Magogodi Makhene studied in New York University, where she was a Reynolds Fellow for Social Entrepreneurship, and at the Iowa Writers’ Workshop, where she was a Truman Capote Fellow and former student of Marilynne Robinson’s. Her work appears in Salon and Guernica. She is a recipient of the David Relin Prize for Fiction.
The winner will receive 10,000 pounds during a ceremony in London which will be attended by all shortlistees. The others will receive 500 pounds each.
The judging panel comprised the 2007 Caine Prize winner, Monica Arac de Nyeko; author and Chair of the English Department at Georgetown University, Professor Ricardo Ortiz; Libyan author and human rights campaigner, Ghazi Gheblawi; University of Southampton’s African literature scholar, Dr Ranka Primorac; and the chair, Nii Ayikwei Parkes. Here is what Nii Parkes said:
This year’s submissions were a pleasure to read; we were all impressed by the quality and imaginative ambition of the work received. Indeed, there were a dozen stories that did not make the shortlist that would win other competitions there seemed to be a theme of transition in many of the stories. Whether it’s an ancient myth brought to life in a contemporary setting, a cyber attack-triggered wave of migration and colonisation, an insatiable quest for motherhood, an entertaining surreal ride that hints at unspeakable trauma, or the loss of a parent in the midst of a personal identity crisis, these writers juxtapose future, past and present to ask important questions about the world we live in.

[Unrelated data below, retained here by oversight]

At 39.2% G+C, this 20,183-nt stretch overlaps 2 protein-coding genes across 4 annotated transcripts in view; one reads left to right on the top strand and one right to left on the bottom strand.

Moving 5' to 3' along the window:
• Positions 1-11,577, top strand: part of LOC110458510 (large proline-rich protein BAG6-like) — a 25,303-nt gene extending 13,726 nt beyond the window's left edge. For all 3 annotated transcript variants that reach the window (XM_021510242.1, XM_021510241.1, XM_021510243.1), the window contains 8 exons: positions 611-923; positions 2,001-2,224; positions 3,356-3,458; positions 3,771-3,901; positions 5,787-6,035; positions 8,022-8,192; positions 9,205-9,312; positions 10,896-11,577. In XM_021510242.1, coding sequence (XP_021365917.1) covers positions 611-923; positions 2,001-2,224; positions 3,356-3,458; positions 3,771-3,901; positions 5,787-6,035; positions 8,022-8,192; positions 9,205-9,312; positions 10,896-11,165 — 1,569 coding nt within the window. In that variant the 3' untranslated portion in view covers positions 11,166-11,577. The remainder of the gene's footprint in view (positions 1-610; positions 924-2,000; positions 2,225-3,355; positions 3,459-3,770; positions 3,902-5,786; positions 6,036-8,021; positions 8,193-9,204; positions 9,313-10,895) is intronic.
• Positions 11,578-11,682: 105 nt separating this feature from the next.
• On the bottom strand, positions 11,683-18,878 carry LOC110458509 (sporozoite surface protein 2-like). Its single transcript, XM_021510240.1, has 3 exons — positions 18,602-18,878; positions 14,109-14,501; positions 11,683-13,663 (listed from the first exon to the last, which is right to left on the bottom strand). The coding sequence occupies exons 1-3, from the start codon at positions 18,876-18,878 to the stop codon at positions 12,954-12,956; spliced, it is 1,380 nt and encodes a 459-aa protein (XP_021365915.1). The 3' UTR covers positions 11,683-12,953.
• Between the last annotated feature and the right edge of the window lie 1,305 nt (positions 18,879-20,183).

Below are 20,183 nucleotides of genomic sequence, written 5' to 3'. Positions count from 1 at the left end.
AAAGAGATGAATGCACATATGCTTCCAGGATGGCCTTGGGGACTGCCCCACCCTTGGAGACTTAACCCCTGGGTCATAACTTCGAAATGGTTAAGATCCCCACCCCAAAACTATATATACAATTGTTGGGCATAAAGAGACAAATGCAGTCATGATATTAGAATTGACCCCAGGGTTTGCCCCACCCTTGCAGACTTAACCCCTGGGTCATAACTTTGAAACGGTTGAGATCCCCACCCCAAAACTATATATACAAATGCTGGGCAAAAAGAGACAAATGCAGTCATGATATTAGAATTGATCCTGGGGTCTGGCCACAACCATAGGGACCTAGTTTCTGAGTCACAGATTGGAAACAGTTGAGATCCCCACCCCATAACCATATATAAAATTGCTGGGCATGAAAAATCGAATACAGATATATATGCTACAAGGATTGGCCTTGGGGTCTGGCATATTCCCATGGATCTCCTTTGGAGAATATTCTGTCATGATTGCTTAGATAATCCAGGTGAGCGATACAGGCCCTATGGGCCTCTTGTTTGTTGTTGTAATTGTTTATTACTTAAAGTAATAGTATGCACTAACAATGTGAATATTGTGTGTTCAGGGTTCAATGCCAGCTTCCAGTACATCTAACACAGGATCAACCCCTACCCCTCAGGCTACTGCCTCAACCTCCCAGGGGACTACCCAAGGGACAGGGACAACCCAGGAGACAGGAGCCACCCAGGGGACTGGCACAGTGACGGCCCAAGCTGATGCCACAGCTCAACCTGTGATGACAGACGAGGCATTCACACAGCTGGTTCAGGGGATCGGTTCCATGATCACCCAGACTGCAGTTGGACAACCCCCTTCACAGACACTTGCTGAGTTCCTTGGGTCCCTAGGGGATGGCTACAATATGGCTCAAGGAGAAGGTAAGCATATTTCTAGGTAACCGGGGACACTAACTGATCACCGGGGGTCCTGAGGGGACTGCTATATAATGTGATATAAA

Although they range in tone from the satirical to the surreal, all five stories on this year’s shortlist are unrelentingly haunting. It has been a wonderful journey so far and we look forward to selecting a winner. It will be a hard job, but I’ve always believed that you can’t go wrong with a Ghanaian at the helm of an international panel.
The Caine Prize is awarded to the best 3,000-10,000-word short story by an African writer. The winner will be announced at an award ceremony and dinner at Senate House Library, London, to be attended by the shortlistees.
Previous winners are: Sudan’s Leila Aboulela (2000); Nigeria’s Helon Habila (2001); Kenya’s Binyavanga Wainaina (2002); Kenya’s Yvonne Owuor (2003); Zimbabwe’s Brian Chikwava (2004); Nigeria’s Segun Afolabi (2005); South Africa’s Mary Watson (2006); Uganda’s Monica Arac de Nyeko (2007); South Africa’s Henrietta Rose-Innes (2008); Nigeria’s EC Osondu (2009); Sierra Leone’s Olufemi Terry (2010), Zimbabwe’s NoViolet Bulawayo (2011); Nigeria’s Rotimi Babatunde (2012); Nigeria’s Tope Folarin (2013); Kenya’s Okwiri Oduor (2014); Zambia’s Namwali Serpell (2015); and South Africa’s Lidudumalingani (2016).
The 2017 stories will be published in New Internationalist’s 2017 Caine Prize anthology The Goddess of Mwtara and Other Stories in June and through co-publishers in 16 African countries.
Congratulations to the five authors! In the coming weeks, we will publish reviews of their stories and hope they build important conversations.
Read the stories here:
Correction: The first version of this post incorrectly stated that Arinze Ifeakandu wrote his shortlisted story at 18 years of age and in his first year in university. We apologize for this error.